The generally positive development in the environmental performance of aircraft is caused by more factors, but the International Civil Aviation Organisation of United Nations (ICAO) has adopted even stricter environmental regulations that set out specific demands for airlines, and aircraft and aero-engine manufacturers. The newest regulations, agreed in 2016, include new standards for CO2 and particulate matter, as well as a carbon offset trading scheme for aviation.

Locally, a number of things are also being done to reduce pollution. A comprehensive rule-set exists on noise that applies to airlines and the air navigation service provider. Among other things, it involves 24/7 noise monitoring, flight corridors, rules for use of the runway system, a night-time noise threshold and rules for engine run-ups.

In terms of mitigating air pollution, the focus is on encouraging operators to use the most suitable procedures, such as environmental push-back, singleengine taxiing, and limited use of APUs – auxiliary power units – and so on.

Are there any areas in particular that you are focusing on in the expansion, such as runway security or departure lounges?

The expansion is in all areas – landside access, terminals, piers and stands, baggage, ancillary, and airfield. A particular challenge is the significant expansion of the apron area that is required to meet demand for capacity.

At the moment, the remaining areas on the main apron are being developed. Additional capacity can be provided by expanding it to the area currently occupied by the crosswind runway. As a result, the latter will have to be shortened and displaced.

You are redeveloping the airport in phases. Why is this?

The two main reasons for expanding the airport in phases are the ability to offer competitive charges and the flexibility to adapt to changes in the industry.

Airport expansions are costly, and CPH is able to offer competitive charges to the airlines by not having too much excess capacity. Implementation of new technology and process optimisations are very important to assist airlines and ground handlers to have low total cost of operations (TCO). Salaries are high in Denmark, and CPH must be at the forefront of technology implementation to remain competitive. Expanding in phases limits the physical constraint in installing new technology.

How will the airport run while the work is going ahead?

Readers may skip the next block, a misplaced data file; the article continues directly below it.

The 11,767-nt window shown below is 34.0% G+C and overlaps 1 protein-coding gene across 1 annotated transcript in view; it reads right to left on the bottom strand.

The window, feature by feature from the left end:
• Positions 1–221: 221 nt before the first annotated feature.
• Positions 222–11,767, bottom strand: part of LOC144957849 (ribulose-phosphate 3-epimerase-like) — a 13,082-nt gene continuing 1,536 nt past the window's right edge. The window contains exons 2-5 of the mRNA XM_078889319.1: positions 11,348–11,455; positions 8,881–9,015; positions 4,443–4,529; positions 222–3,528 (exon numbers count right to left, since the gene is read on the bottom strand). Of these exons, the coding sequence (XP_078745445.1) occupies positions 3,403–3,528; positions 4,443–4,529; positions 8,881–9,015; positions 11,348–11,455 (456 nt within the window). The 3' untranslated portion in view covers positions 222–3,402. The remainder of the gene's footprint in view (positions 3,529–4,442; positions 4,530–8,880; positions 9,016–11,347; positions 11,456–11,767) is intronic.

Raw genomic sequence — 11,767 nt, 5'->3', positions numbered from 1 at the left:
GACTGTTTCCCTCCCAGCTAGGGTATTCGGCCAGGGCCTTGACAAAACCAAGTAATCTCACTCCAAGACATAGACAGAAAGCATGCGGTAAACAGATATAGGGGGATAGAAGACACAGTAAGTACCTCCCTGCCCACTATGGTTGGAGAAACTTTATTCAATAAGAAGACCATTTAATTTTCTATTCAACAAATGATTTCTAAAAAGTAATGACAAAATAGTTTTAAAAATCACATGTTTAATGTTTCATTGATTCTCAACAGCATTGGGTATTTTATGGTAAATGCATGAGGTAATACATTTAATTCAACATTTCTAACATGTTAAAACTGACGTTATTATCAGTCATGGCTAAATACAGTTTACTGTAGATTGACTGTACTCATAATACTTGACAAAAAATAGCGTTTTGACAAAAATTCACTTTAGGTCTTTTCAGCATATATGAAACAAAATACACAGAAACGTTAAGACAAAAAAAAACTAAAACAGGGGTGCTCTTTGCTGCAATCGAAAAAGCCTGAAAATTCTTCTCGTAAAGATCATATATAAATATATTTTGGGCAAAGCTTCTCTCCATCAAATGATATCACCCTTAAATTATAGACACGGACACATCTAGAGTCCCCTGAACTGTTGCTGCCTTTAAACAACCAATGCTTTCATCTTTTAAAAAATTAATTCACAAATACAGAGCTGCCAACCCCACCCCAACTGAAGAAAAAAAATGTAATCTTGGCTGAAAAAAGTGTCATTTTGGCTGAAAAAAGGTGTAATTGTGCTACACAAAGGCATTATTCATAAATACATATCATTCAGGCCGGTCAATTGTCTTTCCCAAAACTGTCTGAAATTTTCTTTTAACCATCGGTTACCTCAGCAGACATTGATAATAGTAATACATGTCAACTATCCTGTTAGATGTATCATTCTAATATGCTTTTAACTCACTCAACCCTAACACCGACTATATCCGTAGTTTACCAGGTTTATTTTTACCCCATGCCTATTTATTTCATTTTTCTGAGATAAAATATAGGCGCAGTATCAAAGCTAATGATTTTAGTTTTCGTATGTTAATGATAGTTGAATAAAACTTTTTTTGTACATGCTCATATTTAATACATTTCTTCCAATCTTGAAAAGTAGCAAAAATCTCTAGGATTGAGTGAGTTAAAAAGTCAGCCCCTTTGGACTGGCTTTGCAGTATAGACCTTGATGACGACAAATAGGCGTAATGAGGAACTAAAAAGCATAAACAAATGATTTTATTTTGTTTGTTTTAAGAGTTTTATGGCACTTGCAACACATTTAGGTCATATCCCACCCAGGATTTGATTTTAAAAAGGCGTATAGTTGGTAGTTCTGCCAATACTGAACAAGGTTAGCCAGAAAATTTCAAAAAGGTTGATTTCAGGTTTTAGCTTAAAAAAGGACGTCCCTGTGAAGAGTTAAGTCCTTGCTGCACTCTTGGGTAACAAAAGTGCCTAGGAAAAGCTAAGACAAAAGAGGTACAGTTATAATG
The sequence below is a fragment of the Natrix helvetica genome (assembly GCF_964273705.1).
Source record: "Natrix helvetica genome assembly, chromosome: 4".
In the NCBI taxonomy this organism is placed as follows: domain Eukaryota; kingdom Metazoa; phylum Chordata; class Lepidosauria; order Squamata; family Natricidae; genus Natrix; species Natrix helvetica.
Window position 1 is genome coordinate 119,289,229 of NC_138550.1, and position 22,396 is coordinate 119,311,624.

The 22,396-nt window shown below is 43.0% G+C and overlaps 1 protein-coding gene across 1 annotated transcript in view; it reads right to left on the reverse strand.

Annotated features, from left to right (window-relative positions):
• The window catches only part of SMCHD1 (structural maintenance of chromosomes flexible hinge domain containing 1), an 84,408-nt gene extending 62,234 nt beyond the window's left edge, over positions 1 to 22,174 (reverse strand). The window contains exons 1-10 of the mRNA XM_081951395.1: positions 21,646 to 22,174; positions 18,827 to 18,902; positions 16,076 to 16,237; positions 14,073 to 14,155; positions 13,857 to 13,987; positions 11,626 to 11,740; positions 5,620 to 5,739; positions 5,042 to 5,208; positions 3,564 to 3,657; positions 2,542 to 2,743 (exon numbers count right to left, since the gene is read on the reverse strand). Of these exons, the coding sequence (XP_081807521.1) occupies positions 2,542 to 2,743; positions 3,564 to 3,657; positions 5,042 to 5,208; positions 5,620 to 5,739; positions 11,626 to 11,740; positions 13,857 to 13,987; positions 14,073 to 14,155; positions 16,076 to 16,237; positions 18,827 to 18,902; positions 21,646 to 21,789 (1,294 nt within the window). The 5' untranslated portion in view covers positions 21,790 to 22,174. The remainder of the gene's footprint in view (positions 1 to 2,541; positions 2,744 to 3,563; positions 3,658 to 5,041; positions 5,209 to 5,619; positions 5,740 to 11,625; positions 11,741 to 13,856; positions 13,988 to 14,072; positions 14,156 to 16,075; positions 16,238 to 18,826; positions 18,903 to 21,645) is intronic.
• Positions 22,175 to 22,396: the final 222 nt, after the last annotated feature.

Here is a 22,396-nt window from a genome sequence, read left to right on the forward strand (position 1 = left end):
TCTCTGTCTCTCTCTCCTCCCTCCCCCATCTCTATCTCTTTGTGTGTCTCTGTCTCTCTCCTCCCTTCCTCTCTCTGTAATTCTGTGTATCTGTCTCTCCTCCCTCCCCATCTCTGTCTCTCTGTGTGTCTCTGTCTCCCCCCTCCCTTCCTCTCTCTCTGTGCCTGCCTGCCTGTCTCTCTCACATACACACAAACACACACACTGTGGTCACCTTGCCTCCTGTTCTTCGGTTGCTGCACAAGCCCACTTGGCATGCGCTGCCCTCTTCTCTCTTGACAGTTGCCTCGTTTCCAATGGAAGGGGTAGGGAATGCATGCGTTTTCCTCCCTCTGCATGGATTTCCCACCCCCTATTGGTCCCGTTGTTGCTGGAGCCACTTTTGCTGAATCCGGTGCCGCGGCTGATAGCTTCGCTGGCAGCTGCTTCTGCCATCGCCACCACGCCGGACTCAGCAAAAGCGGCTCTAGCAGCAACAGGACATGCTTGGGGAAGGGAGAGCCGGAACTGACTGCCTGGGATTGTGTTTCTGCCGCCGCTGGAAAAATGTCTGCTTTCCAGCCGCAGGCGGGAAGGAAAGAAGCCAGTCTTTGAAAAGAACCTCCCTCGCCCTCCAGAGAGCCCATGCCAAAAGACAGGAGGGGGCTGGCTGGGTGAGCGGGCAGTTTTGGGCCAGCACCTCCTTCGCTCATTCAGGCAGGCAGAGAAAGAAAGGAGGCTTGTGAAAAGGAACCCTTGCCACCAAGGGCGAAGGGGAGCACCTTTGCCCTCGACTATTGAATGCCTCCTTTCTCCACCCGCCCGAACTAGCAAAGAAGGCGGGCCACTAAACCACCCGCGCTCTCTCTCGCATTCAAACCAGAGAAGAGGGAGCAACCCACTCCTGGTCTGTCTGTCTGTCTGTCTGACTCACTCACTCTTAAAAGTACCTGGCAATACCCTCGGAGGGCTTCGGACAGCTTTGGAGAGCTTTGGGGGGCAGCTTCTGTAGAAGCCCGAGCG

The airport will run in full and normal operation. Inconvenience to passengers, airlines and other customers will be as minimal as possible.

To what extent have other interested parties, such as airlines and shops, been involved in the process?

Interviews and surveys were carried out before the masterplan update started. In addition, strategic partnerships were formed with key airlines. The master plan and expansion of the airport are some of the themes dealt with in these strategic partnerships. Implementation of the master plan involves legislative changes and an update of the land-use planning framework, which is being discussed regularly with the authorities and other relevant parties.

With more passengers using CPH, how will better transport to the airport be secured?

CPH is already well connected to the capital city, Denmark and Sweden. The airport is connected by train, the metro, a number of bus lines, the highway and the Øresund bridge to Sweden. Passengers only need to spend 14 minutes on the metro to get to Copenhagen city centre, or 20 minutes by train to be in Malmø in Sweden.

These connections have led to more than 60% of CPH’s passengers using public transport modes (train, metro or public busses) to get to and from the airport. The aim is to hold on to these good results as the airport grows.

What has the relationship been like with the communities living near the airport? Have there been any calls for it to be stopped? If so, how have they been dealt with?

Relations with the local communities are generally quite good. With more than 23,000 jobs, the airport is seen as one of the most important workplaces in the local area. That said, knowledge and awareness of the expansion plans must be increased among the nearby communities. Questions about the expansion have been asked, but there haven’t been any protests against it.

Finally, what are the next steps in the expansion?

The Danish Government has been asked for its help in establishing an updated legal and land-use planning framework for execution of the full expansion plan, and this process is now beginning. However, as mentioned, a number of comprehensive projects are already under way for which the legal basis is in place.